/ Modified mar 28, 2019 9:12 a.m.

Bipartisan Drought Plan Legislation Coming to Congress 'Very Soon'

The drought contingency plan needs congressional approval before it can become law of the river.

360 lake mead Lake Mead outside of Las Vegas.
AZPM Staff

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A bipartisan agreement on drought contingency plan (DCP) legislation has been reached and lawmakers plan to introduce it “very soon,” according to U.S. Sen. Martha McSally.

State officials from the Colorado River watershed are in Washington D.C. this week. Along with Reclamation Commissioner Brenda Burman, they appeared on Wednesday before the Senate Subcommittee on Water and Power, which McSally chairs.

The drought contingency plan needs congressional approval before it can become law of the river. The plan includes incentives for users to keep water in Lakes Mead and Powell in times of “shortage.” In the lower basin, keeping Lake Mead above certain levels reduces the risk of it falling so low that no water can escape from it.

Water managers in the West are eager to get DCP enshrined in federal law.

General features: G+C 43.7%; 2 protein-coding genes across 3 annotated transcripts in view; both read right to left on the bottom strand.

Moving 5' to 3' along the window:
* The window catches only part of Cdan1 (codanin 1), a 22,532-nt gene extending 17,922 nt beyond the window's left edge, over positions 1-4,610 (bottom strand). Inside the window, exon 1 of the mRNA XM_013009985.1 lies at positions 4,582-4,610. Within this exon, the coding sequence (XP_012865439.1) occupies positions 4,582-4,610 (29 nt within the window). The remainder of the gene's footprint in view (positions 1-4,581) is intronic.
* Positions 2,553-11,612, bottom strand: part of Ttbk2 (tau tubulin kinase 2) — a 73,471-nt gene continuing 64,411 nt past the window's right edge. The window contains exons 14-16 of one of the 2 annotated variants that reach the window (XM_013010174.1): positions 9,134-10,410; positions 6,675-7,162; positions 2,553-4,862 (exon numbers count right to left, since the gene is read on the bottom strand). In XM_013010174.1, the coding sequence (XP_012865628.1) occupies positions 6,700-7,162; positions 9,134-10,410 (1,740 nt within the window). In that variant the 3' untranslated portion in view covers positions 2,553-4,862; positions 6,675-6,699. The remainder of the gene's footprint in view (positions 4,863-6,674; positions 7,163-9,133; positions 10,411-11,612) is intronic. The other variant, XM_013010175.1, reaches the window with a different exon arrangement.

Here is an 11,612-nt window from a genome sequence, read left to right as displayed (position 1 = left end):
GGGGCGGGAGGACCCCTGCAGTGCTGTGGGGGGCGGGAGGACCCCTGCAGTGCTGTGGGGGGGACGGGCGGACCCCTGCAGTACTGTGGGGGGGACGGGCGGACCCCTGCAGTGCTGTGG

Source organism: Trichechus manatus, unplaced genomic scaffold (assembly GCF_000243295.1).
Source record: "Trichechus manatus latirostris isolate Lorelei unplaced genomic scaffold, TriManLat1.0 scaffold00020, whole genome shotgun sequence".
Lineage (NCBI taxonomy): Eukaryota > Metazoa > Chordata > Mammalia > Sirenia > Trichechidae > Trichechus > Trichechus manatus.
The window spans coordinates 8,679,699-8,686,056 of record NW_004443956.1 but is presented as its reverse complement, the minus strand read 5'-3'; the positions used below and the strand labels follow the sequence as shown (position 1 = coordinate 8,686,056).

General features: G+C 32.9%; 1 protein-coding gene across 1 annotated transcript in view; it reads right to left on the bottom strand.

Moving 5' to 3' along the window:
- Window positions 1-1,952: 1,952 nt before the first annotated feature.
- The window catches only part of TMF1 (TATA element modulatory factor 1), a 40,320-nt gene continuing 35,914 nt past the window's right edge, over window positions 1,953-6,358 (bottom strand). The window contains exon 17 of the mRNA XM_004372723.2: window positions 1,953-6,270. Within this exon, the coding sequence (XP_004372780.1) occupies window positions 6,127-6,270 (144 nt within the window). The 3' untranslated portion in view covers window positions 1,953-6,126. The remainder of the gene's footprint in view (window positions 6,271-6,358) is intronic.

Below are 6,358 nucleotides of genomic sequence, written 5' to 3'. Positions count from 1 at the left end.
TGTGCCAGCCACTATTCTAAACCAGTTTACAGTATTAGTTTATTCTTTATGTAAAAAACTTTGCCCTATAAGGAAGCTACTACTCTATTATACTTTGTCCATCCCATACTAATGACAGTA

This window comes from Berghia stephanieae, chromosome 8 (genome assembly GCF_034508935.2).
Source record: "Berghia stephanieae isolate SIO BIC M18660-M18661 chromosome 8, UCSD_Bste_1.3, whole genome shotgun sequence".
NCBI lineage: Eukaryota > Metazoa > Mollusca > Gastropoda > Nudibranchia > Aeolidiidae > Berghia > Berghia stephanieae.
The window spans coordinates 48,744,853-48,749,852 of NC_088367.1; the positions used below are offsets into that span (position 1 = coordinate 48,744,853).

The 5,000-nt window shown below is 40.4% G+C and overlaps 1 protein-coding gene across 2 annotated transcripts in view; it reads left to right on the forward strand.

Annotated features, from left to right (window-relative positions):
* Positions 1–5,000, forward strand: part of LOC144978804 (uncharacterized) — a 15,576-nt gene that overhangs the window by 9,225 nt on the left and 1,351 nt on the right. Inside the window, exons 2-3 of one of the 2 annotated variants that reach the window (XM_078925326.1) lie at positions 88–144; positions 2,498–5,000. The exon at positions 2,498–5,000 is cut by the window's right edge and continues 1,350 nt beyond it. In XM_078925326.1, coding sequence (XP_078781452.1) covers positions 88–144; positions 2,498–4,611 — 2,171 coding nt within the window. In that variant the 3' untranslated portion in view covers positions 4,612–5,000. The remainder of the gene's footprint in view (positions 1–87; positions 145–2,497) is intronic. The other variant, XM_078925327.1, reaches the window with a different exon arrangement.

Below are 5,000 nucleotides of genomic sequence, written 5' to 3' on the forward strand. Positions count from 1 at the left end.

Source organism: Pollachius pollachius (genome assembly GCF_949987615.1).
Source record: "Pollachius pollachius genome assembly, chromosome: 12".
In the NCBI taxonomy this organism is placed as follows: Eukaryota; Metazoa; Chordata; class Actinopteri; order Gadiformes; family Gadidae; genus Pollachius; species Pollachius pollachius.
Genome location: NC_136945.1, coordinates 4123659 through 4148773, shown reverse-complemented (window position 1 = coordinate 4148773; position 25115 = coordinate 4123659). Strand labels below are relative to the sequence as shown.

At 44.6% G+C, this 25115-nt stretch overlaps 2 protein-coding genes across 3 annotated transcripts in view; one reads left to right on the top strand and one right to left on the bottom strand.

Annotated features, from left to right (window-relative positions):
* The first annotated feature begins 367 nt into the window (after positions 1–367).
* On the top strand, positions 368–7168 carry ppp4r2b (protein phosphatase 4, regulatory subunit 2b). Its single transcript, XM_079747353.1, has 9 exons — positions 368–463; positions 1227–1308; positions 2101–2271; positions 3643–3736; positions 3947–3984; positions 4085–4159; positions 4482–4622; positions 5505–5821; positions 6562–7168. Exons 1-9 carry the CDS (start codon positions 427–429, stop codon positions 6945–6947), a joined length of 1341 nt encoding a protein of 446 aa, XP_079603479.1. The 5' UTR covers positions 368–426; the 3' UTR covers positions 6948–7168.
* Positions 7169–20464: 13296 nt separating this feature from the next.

“If we get this done, about by the end of April, that will kick in the water scarcity plan,” said Southern Nevada Water Authority General Manager John Entsminger. “And we’ll have the country of Mexico leaving water in Lake Mead during the next water year.”

The U.S. and basin states updated a treaty with Mexico in 2017. A deal among southwestern states, though, was finished only recently.

“Under current law, people are incentivized to actually move water out of the reservoir right as we’re on the brink of a shortage,” Entsminger said. “By tweaking the way we’re allowed to deliver water, we will actually now be incentivizing those people to leave water in the lake.”

He said acting immediately makes a difference of 5-6 feet in Lake Mead’s level. This is likely a reference to the Metropolitan Water District of Southern California’s (MWD) move earlier this year to withdraw water from Lake Mead in the absence of the DCP.

MWD serves the Los Angeles area, and is on board with the current deal. Federal officials have said MWD can adjust its water orders for later in the year and thereby keep its stored water in the lake.

Another California water district, the Imperial Irrigation District (IID), is not signed on to the pact. The IID wants funding for the Salton Sea, which is a public health hazard. Entsminger said there is an “on-ramp” for the IID to join the DCP in case the district changes its position, but called the exclusion of the IID “self-imposed.”

A House subcommittee hears testimony on the DCP on Thursday.

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